There are several ways to settle a dispute between two parties. Many contracts contain “dispute resolution” provisions regarding how a dispute should be settled. For instance, some contracts state that the parties must mediate a dispute before litigation or arbitration. Because these provisions are common in many negotiated agreements, it’s important to understand the difference between them. While all three are designed for two parties to reach an agreement, they each involve different methods, strategies, and practices for reaching such agreements. If you find yourself in need of settling a dispute, you might be wondering which method is best for you. Here we will examine each of these types of dispute resolution and the differences between them.
Negotiation is an informal process by which two parties settle differences. In a negotiation, both parties aim to achieve the best possible outcome for their position. However, this is commonly achieved through the principles of fairness whereas both parties seek mutual benefits and strive to maintain a strong and productive relationship. Negotiations are reached through discussions between the two parties without the presence of a third party. It is the most informal type of dispute resolution and is a simple alternative to court action and litigation. The advantages of negotiation are that it is less costly and less time-consuming than other types of dispute resolution and decisions are made only by the involved parties.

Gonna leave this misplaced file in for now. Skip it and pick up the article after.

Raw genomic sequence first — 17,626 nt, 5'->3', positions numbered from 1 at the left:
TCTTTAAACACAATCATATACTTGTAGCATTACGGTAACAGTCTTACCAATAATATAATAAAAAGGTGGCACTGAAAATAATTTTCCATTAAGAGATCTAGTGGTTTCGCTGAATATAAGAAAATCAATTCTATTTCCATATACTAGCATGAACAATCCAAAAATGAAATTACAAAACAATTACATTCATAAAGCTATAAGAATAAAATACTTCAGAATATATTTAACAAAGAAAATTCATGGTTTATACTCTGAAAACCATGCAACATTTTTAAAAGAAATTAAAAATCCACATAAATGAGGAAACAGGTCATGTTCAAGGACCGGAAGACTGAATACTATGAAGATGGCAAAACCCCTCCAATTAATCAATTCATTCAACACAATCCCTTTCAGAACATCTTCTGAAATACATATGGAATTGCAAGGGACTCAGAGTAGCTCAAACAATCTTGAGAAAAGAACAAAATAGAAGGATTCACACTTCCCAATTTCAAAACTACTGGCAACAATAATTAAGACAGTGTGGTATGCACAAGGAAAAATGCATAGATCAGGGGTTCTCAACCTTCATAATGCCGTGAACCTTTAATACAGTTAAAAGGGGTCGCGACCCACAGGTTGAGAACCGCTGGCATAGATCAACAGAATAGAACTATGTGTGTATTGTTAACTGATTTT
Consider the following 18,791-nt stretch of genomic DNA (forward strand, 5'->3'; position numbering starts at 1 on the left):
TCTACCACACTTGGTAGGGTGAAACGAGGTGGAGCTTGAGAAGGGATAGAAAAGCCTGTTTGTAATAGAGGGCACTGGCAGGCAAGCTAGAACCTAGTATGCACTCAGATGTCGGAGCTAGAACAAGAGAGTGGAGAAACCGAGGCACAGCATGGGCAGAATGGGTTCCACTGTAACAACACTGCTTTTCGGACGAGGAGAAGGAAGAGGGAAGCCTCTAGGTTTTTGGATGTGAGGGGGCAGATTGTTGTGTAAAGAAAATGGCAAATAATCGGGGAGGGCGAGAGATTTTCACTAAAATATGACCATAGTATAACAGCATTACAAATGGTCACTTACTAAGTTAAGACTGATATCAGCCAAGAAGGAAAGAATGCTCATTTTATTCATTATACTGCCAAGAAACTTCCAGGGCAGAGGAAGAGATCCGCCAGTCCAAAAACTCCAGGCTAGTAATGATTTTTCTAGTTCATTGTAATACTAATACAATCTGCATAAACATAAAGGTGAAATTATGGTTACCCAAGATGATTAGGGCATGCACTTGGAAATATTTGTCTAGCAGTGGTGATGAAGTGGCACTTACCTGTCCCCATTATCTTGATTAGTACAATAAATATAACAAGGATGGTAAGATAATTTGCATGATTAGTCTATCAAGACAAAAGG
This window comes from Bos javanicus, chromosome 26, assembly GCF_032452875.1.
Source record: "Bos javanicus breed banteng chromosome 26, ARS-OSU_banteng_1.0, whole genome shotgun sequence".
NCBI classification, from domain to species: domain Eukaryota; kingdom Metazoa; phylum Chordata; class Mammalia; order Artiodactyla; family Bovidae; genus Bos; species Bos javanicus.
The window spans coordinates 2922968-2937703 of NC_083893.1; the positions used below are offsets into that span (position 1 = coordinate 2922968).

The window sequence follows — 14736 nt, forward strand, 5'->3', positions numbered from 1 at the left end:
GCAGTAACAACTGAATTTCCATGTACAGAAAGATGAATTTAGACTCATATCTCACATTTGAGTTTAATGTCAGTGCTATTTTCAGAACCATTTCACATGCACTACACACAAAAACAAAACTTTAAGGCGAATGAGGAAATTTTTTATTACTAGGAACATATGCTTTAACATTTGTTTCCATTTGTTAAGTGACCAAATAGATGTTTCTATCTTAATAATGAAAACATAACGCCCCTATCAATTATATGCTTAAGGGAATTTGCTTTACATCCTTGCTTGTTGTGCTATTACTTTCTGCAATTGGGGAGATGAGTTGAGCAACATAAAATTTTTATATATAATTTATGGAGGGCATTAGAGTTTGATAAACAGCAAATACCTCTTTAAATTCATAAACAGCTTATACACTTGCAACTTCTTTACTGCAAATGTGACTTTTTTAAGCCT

Arbitration is a form of private dispute resolution. If two parties cannot successfully resolve a dispute, they may seek the help of a third party. Unlike a mediator, arbitrators typically have legal training and they have the authority to make decisions and impose determinations that are binding on the parties. The arbitrator is agreed upon by the parties and is often chosen on the basis of substantive expertise. Generally, arbitrators are retired judges or experienced attorneys who conduct the proceedings much like a court trial but without the time and expense of an actual trial. The advantages of arbitration are that it is faster and more productive than negotiation and less expensive than litigation.
Litigation is a term used to describe a formal dispute resolution that involves a court trial. Litigation involves handling a dispute in a court of law in order to enforce a particular right. During a litigation, the judge makes the final decisions for the parties unless a settlement is reached before trial. It begins the moment one party hires a lawyer to enforce or defend his or her legal rights. There are several steps in the litigation process and it can take much longer than other types of dispute resolution. It is also more costly, as there are costs involved with court fees, attorney fees, and hiring of expert witnesses. The advantages of litigation are that it forces both parties to cooperate, it is public record, appeals can be made if necessary, and there will definitely be an end result.